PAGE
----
Gregory Bowles, director of engineering and manufacturing at the General Aviation Manufacturers Association, ARC co-chairman and F44 chairman, says, "Simplified, higher level rules recommended by the ARC, combined with the use of ASTM performance standards that specify the methods of aircraft compliance, will bring much needed flexibility to the regulatory structure. For years, the high cost of certification has driven up the price of new aircraft and made it prohibitive for manufacturers to bring innovation forward. By addressing the efficiency of the entire manufacturing and certification process, we aim to dramatically improve safety and create a much healthier environment for the aviation industry worldwide."
ASTM International Committee F44 will develop standards that address the complexity and performance of the full spectrum of general aviation aircraft, including design and construction, systems and performance, quality acceptance tests and safety monitoring. Standards development activities will be structured through subcommittees covering flight, structures, powerplant, systems and equipment, terminology, and regulatory and industry liaison.
While ASTM F44 standards have the potential to buoy the industry by lowering costs and accelerating regulatory approval of newly built aircraft, industry experts also see considerable benefit to the existing fleet of planes already on the market.
"The focus of the ARC and the related efforts of ASTM Committee F44 will extend well beyond new aircraft," notes Robert Hackman, vice president of regulatory affairs at the Aircraft Owners and Pilots Association, and F44 membership secretary. "Utilizing consensus standards as a means of demonstrating fair and safe compliance will also result in a simplified retrofit process for existing, already certified aircraft. Pilots and passengers will both benefit from more rapid implementation of critical new equipment and technologies that enhance the safety of aircraft. As aviation technology continues to evolve, ASTM standards can be updated much easier than regulations. This will enable manufacturers to more readily keep pace with advances in technology and will create an industry environment where innovation is truly encouraged."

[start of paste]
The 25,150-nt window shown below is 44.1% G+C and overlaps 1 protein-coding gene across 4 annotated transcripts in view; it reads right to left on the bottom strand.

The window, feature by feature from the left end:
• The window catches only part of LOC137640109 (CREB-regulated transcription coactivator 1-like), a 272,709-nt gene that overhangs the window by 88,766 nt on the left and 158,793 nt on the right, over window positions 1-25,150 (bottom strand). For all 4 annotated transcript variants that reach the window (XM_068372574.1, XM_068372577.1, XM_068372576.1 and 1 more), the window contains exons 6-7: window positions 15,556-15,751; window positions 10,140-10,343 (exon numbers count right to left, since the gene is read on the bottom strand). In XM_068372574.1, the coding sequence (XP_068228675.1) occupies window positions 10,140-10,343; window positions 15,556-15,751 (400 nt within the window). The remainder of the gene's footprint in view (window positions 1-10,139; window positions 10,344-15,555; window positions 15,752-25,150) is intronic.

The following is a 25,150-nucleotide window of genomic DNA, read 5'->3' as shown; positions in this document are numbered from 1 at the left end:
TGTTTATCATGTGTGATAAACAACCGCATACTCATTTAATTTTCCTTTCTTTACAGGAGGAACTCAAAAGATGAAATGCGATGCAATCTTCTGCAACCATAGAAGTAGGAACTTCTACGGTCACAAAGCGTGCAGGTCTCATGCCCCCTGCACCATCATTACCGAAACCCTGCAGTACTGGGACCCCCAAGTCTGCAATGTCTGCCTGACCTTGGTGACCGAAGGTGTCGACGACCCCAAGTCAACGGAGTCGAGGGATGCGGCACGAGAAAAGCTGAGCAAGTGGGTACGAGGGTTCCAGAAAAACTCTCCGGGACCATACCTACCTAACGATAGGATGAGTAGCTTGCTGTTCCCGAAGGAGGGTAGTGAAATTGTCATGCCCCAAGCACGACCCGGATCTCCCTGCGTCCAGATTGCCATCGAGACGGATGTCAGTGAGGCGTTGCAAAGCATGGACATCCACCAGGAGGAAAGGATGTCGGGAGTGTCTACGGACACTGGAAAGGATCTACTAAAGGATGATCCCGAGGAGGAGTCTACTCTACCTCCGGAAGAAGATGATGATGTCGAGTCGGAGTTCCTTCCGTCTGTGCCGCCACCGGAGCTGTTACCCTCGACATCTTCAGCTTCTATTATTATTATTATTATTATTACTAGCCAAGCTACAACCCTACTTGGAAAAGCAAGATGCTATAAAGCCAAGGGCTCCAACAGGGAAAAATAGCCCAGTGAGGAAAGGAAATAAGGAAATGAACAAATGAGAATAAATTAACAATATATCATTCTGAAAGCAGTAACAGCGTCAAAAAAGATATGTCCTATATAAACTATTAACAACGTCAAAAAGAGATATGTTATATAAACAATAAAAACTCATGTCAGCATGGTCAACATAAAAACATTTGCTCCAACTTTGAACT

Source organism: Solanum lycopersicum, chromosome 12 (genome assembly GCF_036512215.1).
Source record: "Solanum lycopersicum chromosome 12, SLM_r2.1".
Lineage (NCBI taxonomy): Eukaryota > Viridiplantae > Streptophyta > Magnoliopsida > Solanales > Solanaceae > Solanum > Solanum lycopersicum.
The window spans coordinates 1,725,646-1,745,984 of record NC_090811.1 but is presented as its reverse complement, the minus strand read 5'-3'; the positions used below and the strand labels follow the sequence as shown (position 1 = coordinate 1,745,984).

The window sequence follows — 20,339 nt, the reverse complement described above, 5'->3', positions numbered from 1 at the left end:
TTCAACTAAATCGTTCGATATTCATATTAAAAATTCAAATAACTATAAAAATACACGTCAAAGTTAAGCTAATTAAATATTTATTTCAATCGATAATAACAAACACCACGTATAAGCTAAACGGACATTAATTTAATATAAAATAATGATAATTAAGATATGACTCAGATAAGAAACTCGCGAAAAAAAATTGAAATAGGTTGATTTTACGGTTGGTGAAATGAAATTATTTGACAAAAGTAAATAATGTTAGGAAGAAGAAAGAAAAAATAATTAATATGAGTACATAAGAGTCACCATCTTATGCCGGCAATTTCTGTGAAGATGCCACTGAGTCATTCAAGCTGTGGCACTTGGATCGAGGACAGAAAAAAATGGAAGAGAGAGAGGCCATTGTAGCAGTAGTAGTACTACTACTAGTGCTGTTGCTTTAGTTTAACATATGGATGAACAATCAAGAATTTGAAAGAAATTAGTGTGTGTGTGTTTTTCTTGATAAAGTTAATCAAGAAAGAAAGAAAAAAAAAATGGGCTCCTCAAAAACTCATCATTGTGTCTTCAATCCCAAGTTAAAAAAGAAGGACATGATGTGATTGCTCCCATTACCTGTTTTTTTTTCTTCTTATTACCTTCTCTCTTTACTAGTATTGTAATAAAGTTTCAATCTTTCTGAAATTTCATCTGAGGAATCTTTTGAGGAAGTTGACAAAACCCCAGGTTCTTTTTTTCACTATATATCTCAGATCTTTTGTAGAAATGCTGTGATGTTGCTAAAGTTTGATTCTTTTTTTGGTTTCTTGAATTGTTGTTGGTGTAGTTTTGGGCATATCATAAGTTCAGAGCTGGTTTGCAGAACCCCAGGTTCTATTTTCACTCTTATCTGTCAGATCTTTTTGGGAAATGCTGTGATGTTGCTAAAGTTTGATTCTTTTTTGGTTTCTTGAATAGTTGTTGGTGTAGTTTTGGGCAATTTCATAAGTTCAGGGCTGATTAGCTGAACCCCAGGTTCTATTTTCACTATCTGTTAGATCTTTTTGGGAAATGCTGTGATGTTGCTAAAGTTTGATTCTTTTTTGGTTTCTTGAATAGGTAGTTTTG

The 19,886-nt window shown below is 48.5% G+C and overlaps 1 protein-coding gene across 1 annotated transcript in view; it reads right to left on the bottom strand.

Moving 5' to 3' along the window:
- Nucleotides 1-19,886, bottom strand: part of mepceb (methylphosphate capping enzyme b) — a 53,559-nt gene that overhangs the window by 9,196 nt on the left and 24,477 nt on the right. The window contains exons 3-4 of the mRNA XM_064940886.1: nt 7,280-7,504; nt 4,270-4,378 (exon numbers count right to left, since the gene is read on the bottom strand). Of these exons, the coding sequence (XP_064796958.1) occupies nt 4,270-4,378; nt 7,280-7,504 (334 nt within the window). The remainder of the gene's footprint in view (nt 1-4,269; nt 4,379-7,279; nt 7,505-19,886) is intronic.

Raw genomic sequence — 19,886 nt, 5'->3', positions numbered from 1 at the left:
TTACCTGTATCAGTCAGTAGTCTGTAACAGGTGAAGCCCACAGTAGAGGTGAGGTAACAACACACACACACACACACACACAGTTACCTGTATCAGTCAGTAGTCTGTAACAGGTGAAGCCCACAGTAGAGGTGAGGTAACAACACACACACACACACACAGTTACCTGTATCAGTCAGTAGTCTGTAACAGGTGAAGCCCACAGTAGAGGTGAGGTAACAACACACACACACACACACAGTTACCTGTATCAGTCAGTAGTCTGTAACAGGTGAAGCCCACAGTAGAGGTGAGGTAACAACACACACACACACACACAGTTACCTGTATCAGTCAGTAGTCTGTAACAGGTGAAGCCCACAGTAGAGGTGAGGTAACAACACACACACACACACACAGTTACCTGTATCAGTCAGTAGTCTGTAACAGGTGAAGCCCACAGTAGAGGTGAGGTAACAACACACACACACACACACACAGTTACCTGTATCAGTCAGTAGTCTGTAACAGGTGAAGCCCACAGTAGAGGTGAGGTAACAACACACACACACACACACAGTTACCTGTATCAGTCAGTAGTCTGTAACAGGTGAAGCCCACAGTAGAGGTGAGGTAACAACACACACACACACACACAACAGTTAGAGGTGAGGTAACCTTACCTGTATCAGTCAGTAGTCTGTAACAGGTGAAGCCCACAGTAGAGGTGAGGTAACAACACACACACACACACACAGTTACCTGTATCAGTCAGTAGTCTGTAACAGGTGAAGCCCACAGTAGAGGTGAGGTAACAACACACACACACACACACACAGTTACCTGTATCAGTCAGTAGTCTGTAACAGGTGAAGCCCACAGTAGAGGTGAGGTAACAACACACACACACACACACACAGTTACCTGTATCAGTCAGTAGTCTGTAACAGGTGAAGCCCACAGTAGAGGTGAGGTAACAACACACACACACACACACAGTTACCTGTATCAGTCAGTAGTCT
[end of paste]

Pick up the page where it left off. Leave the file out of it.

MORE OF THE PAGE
Blake Cheney, manager, domestic regulations, aircraft certification standards, civil aviation for Transport Canada, and an F44 member, similarly views the use of ASTM standards as a better path for technology deployment in general aviation. "The recent formation of ASTM Committee F44 represents an opportunity for industry to be more actively engaged in the development of new certification criteria that address evolving technologies and the related means of aviation compliance," he says.
"Amendments to global airworthiness standards, such as the FAA's CFR part 23, Transport Canada Civil Aviation Airworthiness Manual 523, and European Aviation Safety Agency Certification Specification 23, often take years to develop and promulgate. The ASTM standards revision and publishing process is poised to deliver a more rapid evolution of the design standards to better maintain pace with evolving technologies while maintaining safety," adds Cheney.